Seventy-one percent of Canadian adults owned a smartphone in 2017, according to a survey conducted by the Pew Research Center. This is slightly down from the 72 percent ownership reported in 2016, but up from the 67 percent noted in 2015.
In comparison, the United States demonstrated 77 percent adult ownership of smartphones in 2017 (up five percent from 2016), while the United Kingdom marked 72 percent in both 2016 and 2017.
Out of 39 countries surveyed, the Pew Research Center found that median smartphone ownership sat at 59 percent, with particularly low numbers in countries such as Nigeria (32 percent), Indonesia (27 percent) and India (22 percent).
The Pew Research Center’s survey also looked at social media and general internet usage among countries. Most notably, Canada demonstrated some of the highest numbers in these categories.
According to Pew, 91 percent of Canadian adults used the internet in 2016 and 2017. Meanwhile, 89 percent of American adults used the internet in 2017 (up one percent from 2016) and 88 percent of UK adults used the internet in 2017 (down one percent from the year prior).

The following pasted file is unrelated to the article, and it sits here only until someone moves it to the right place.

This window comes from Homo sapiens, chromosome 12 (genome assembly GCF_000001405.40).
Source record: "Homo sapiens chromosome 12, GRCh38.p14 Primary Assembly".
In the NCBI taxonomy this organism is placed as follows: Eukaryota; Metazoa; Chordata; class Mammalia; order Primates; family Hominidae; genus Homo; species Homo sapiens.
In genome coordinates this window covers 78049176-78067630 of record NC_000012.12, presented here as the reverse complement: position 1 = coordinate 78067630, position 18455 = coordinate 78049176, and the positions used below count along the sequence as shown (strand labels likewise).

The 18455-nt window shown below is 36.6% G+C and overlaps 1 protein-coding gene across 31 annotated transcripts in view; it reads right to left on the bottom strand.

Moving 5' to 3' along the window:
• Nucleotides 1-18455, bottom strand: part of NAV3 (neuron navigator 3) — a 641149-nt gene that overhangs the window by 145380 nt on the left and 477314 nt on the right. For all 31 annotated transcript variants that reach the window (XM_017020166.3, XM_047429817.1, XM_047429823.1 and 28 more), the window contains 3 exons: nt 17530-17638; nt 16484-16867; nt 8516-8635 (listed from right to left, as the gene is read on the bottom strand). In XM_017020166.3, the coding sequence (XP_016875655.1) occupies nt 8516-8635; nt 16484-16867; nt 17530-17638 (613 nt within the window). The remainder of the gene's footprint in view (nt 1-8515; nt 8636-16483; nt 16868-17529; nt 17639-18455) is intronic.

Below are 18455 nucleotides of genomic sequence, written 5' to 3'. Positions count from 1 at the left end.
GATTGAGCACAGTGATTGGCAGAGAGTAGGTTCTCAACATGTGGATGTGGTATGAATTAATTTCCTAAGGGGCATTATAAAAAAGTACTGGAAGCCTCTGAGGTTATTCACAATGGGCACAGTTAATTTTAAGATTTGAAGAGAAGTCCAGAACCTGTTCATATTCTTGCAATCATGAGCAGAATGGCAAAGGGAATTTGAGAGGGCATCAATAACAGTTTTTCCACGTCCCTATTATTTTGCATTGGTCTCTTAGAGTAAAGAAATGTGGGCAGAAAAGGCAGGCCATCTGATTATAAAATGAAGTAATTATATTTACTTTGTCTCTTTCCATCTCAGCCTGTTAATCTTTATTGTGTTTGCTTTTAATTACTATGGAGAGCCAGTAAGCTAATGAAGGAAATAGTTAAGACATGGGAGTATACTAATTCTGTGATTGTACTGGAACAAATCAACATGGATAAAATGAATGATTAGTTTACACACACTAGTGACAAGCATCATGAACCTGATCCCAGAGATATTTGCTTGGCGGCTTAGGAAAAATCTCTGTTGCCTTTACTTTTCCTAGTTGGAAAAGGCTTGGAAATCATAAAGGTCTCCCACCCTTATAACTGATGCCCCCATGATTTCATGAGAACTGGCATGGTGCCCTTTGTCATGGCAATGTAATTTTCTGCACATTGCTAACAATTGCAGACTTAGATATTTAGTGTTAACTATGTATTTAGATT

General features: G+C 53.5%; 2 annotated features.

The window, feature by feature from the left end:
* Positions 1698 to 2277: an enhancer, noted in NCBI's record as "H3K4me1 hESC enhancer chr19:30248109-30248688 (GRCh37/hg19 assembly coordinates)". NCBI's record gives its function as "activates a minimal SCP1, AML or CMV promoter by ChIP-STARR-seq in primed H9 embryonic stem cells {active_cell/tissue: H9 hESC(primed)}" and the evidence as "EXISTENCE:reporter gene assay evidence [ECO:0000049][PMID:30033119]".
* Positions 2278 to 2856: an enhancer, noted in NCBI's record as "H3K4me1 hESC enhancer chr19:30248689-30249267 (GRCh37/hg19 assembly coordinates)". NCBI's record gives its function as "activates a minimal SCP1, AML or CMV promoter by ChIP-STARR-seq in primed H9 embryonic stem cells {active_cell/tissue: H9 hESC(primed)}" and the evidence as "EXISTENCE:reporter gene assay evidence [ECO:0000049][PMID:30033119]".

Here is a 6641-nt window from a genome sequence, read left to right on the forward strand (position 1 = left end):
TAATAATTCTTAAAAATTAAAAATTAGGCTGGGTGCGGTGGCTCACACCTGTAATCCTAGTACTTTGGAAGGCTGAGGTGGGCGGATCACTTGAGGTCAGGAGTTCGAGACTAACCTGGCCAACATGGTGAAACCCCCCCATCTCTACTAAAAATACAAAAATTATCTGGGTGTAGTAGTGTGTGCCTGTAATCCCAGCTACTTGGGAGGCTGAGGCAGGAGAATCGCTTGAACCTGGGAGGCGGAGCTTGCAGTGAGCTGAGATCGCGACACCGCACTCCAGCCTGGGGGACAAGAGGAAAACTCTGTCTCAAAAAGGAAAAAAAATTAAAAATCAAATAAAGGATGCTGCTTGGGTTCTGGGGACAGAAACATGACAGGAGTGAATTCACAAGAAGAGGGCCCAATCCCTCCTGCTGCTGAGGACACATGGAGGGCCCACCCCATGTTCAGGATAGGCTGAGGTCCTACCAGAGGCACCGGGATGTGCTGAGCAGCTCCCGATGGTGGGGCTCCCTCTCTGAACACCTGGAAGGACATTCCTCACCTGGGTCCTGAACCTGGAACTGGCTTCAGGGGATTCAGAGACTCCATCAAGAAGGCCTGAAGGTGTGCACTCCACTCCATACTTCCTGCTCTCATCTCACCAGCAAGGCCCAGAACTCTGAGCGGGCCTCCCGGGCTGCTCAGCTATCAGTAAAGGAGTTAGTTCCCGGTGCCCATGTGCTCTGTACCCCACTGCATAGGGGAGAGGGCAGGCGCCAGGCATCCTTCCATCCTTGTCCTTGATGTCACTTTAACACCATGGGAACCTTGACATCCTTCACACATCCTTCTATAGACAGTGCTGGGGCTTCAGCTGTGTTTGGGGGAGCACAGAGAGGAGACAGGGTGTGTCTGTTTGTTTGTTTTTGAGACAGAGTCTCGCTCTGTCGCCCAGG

In fact, of the 39 surveyed countries, only adults in Sweden (92 percent), the Netherlands (93 percent), Australia (93 percent) and South Korea (96 percent) demonstrated higher internet usage than Canadian adults.
In terms of social media, Canadian adults were also among the top users in the survey, coming in at 68 percent in 2017 (three percent higher than 2016). Only adults in the United States (69 percent), Australia (69 percent), South Korea (69 percent), Lebanon (72 percent) and Jordan (75 percent) were reported to use social media more than Canadian adults in 2017.
The Pew Research Center conducted the survey from January 3rd to 10th, 2018.
The full survey can be viewed here.